UPDATE: It is now official, Opel has been sold to PSA Group. Story here.
French automotive giant PSA Group is on the brink of completing a deal to buy General Motors' Opel and Vauxhall divisions, according to a report out of Europe over the weekend. More, the companies are now expect to announce details at 9:15am, Monday morning, in Europe - 7:15pm tonight, Australian time.
According to a Reuters report on the weekend, the PSA Group board has approved the purchase, according to two sources close to the deal. That report, too, pointed to a possible Monday announcement.
The two companies have been in negotiations for several weeks, with General Motors believed to be keen to off-load its unprofitable European brands.
According to French paper Les Echos, reported by industry journal Automotive News Europe, PSA will pay between $2.2 billion and $2.5 billion for Opel - half immediately, and half as shares, making GM a PSA shareholder, and not for the first time. GM previously held 7 per cent in PSA Peugeot Citroen, but sold it off in 2013.
It's reported a sticking point of the negotiations was Opel's $10 billion pension liabilities and General Motors' likely imposition of a 'non-compete' clause that would effectively prohibit PSA, which manufactures Peugeot and Citroen vehicles, from selling Opel cars into markets where Chevrolet already has a strong presence, particularly China.
However, Reuters is now reporting the 'non-compete' issue has been resolved, with General Motors agreeing to inject more than the originally proposed $1 billion into Opel's massive pension liability.
Automotive News Europe reports PSA will license the right to continue selling existing Opel models, under the Opel and Vauxhall badges as before. It is likely the deal will also accommodate sales of the newly revealed Insignia, if only because the alternative is to scrap them completely. How this will affect the Insignia's role as Australia's new Commodore, though, is unclear.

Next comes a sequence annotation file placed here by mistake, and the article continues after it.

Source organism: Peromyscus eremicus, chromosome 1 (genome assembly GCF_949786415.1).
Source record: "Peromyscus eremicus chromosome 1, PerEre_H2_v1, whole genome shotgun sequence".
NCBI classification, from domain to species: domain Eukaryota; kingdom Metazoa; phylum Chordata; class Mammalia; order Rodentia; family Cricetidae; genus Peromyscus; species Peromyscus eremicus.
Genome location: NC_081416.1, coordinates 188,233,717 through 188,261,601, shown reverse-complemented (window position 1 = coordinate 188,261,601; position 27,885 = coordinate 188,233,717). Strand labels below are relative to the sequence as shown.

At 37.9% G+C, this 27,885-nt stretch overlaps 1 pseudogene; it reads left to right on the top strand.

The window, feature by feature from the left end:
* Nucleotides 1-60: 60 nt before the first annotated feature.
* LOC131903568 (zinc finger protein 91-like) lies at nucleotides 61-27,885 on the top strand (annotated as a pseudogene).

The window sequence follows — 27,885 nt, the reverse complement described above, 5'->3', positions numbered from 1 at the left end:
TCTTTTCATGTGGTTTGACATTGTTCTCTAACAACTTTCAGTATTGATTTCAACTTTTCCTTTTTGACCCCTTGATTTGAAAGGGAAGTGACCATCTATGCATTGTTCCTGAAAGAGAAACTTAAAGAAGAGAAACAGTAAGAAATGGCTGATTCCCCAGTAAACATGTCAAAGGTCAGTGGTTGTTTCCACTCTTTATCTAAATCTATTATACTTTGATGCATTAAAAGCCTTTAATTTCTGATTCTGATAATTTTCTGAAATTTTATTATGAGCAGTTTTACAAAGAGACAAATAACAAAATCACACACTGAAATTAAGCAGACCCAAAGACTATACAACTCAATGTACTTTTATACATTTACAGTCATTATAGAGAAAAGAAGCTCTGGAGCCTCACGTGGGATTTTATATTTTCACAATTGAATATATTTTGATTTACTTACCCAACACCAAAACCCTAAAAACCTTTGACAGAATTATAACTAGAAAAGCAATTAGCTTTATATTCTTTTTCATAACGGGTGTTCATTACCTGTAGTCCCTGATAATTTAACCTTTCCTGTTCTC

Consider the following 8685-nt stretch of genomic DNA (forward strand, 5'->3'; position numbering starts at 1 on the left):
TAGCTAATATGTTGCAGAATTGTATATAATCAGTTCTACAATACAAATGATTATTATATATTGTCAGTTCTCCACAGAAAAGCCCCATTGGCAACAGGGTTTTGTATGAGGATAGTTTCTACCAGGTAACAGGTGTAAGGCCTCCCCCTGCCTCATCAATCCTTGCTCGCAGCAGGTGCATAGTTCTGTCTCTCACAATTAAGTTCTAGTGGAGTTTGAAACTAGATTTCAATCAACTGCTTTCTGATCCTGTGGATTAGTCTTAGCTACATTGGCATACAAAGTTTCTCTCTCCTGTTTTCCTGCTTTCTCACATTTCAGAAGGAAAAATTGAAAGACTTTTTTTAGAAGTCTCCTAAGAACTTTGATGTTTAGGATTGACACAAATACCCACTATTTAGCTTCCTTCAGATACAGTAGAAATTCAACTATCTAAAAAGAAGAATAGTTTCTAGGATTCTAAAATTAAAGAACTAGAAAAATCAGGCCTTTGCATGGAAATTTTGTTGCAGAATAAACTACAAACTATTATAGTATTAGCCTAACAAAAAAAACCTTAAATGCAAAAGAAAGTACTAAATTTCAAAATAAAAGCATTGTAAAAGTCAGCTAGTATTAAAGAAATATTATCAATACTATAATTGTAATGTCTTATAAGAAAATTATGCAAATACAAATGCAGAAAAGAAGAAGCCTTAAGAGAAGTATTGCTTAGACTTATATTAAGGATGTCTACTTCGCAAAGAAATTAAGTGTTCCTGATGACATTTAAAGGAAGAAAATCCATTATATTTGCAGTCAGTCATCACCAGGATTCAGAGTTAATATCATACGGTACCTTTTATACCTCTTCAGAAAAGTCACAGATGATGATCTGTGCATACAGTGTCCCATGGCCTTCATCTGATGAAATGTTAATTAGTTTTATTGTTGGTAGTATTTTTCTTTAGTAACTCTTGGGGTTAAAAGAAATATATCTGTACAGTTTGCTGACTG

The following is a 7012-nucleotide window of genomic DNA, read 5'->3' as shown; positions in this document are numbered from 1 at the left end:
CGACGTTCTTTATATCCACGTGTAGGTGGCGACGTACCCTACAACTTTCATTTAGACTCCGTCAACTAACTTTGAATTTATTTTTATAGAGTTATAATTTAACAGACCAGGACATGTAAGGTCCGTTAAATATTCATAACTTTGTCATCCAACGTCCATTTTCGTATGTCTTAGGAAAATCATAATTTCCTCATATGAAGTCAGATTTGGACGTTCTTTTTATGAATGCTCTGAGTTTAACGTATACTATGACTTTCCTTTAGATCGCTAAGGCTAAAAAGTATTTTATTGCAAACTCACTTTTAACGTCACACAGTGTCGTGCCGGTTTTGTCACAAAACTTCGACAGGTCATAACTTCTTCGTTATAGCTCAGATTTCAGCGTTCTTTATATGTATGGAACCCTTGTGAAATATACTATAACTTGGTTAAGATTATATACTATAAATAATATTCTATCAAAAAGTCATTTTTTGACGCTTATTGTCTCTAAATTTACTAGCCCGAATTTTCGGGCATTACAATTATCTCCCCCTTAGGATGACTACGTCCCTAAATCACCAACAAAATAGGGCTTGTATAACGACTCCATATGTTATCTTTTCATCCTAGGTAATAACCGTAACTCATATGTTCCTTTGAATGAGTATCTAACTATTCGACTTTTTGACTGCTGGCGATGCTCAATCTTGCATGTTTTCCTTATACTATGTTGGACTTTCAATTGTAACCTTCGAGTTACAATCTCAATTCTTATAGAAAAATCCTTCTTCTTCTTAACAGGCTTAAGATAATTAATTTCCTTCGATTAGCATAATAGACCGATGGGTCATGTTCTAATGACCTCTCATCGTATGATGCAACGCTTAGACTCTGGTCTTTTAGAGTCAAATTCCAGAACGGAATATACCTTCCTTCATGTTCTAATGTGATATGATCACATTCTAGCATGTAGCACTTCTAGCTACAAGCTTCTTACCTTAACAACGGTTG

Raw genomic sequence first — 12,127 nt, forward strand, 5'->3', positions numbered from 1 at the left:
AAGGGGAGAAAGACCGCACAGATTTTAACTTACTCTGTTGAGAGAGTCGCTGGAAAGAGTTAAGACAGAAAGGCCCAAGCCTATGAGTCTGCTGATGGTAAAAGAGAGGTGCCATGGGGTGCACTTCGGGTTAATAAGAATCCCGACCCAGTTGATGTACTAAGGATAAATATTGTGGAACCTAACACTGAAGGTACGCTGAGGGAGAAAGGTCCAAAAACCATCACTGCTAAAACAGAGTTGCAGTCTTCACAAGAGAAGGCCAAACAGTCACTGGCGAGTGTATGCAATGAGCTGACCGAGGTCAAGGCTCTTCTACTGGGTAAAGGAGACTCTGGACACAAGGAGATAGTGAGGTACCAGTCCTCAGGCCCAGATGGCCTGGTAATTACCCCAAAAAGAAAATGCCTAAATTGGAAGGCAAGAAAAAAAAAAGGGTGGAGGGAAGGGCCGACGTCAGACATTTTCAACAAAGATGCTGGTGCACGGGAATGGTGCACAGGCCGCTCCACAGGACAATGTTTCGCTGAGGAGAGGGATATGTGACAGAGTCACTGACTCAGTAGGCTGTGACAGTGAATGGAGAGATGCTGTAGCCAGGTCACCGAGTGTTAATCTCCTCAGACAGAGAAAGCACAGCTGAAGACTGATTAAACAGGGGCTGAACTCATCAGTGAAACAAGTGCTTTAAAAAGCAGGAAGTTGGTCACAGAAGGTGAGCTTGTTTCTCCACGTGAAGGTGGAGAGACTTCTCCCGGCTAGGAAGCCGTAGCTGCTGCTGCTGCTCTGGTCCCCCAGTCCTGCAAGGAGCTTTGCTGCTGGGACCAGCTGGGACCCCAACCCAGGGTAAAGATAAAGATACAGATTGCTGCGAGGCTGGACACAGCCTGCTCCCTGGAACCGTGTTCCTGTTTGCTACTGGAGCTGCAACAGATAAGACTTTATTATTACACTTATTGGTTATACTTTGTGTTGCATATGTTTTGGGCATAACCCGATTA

Above: The new Opel Insignia, which will soon come to Australia as a Holden. Australia's own lion brand has yet to offer any definitive word on what effect this deal could have locally, confirming only that GM "remains committed to the Holden brand".
PSA CEO Carlos Tavares said last week the acquisition of Opel would allow the PSA Group to "create a European car champion".
Tavares believed an expanded PSA Group which included Opel and Vauxhall, had the potential to sell five million cars annually while also saving the company around $2billion in rationalised production costs.
Opel has scheduled a town hall meeting for all employees at 9:45am this Monday, according to a Reuters source. This follows from another town hall meeting in Ruesselsheim, Germany, last Friday which was cut short after Opel management could not comment to the assembled workers about the impending deal.
What this means for Australia remains unknown. With Holden due to cease local production in October, General Motors' Australian arm was looking to fully-imported Opel-sourced vehicles to shore up its future.
Holden will undoubtedly need to continue sourcing future models from within the GM stable. And, with Tavares reported to be interested in expanding the Opel brand globally, we could see the German marque here again.
GM's effort to launch Opel in Australia lasted less than one year, but the market has a short memory. And, if PSA relaunches Opel in Australia, we might also see the French company take the Peugeot and Citroen brands back from current distributor, Sime Darby.